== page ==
Executive Leadership: a New Way to Approach Delegation

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John Nieuwenburg

John Nieuwenburg has been a professional business coach since 2004. Prior to becoming a coach, he held executive positions with Tip Top Tailors and BC Liquor Stores. In 2019, MacKay CEO Forums awarded him with Canada’s CEO Trusted Advisor Award in the Small Business category. Since becoming a coach, John has worked with over 350 clients, taking them through a systematic process that helps them feel organized, confident and in control of their businesses.

I get it, John. And I agree with you!

I need to hire a VA.

I need to delegate more.


The above is a compilation of the many conversations I’ve had with business owners recently on the subject of delegation and hiring assistant help.

They know they need to do it.

They’re facing problems like these:

  • having to turn down work because they can’t handle the additional business
  • in desperate need of staff and can’t find/hire people
  • have no time, pulled in all directions, buried and overwhelmed

The solutions are pretty straightforward.

Yet they find themselves stuck.

Despite knowing the solutions, many business owners struggle to act when it comes to hiring help

There’s a reason for this.

It’s partially a mindset shift.

A need to change their thinking from the first statement below to the second:

And it’s partially a misunderstanding of what it means to delegate – and the difference between thinking like a manager vs thinking like an executive leader.

Let me explain.

In the beginning, your org chart looks like this:

You wear all the hats.

You do the sales and marketing.

You deliver the products or services.

You provide customer service.

You do all the administrative things from bookkeeping to scheduling to emails.

As your business grows, you begin to hire people to do things for you

Your org chart starts to look like this.

Congratulations! You are now a manager!

The problem is that many business owners stop here at the manager level.

When you think about “hiring a VA” or “implementing a recruiting program” from a manager-level perspective, you believe you’ll need to:

  • Itemize the tasks they’ll need to do
  • Train them how to do them
  • Provide written instructions
  • Check their work and give them feedback

When you look at it this way, you may put off hiring a VA because that sure looks like a whole lot of work that would take a whole lot of time that you don’t have right now.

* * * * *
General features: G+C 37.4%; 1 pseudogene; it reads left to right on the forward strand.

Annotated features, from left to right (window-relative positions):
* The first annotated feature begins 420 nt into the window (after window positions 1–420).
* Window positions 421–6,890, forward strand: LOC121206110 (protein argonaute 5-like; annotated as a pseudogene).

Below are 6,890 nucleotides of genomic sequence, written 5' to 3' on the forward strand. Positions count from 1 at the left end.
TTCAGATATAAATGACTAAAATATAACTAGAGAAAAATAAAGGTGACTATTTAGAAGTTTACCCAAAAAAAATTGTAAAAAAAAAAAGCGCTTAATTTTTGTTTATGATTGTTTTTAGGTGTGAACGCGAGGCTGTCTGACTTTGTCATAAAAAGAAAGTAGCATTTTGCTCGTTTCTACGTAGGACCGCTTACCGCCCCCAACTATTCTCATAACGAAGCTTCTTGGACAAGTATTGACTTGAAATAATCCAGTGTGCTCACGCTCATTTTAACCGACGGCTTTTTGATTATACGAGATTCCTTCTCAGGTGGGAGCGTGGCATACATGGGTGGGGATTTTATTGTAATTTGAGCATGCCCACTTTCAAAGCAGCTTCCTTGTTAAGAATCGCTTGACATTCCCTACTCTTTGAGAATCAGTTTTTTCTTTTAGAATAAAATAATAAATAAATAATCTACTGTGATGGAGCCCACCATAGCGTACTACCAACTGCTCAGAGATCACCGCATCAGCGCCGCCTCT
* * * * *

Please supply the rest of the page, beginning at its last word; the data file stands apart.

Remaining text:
This level of thinking also puts you into the “Hub and Spoke” position.

What’s needed is the next level of thinking.

That’s the role of executive leader.

When you step into the role of executive leader, you hire people who are better at the thing you need done than you are.

Instead of assigning them “tasks” you give them areas of responsibility.

You probably already do this to some extent.

  • Your lawyer knows more about the law than you do
  • Your accountant knows more about taxes than you do
  • Your web developer knows more about building websites than you do

So you don’t feel you need to tell them how to draft contracts or file your taxes or write CSS code.

What if you extended this thinking towards your VA?

Let me give you an example.

Before I was a business coach, I was an executive.

Back in the day, Cindy, my personal assistant walked in to my office every morning with 3 file folders.

And every day she would say: “Here’s your agenda. Here’s your calendar. Here’s what you need for this meeting. Here’s what you need to make decisions on.”

I was the pilot – and she was the air traffic controller. Everything I needed was organized by Cindy. She looked after everything except the items that only I could handle or that required my input.

I didn’t manage Cindy. Cindy managed me!

When you think like an executive leader, you assign an area of responsibility, then you ask them what they need from YOU.

What if you outsourced your “recruiting and hiring problem” to a recruiter?

Instead of thinking through all of the steps and telling them what to do and how to do it – simply ask them to deliver what you want.

“I set aside 3 hours on my calendar three weeks from today. I’d like you to schedule interviews with 5 qualified candidates. What do you need from me to do that?”

Executive leaders delegate at a higher level.

They’re willing to let go of control.

As a result, they can pass off a LOT of the heavy lifting.

Ready to become an executive leader? Why not delegate “getting to the next level” to a business coach? 😉 You can book 15 minutes on my calendar to chat about it here: book a call with John

The Ultimate Guide to Scaling Your Business

w5 what does it mean to scale your business

How to grow your business without sacrificing time freedom

This post is part of my Ultimate Guide to Scaling Your Business. Visit the guide homepage to get my best advice and coaching exercises to help you:

  • Develop systems and processes to free up your time
  • Hire and manage a great team to run your business (mostly) without you
  • Make the mindset changes that enable you to grow your business bigger - faster than you dreamed possible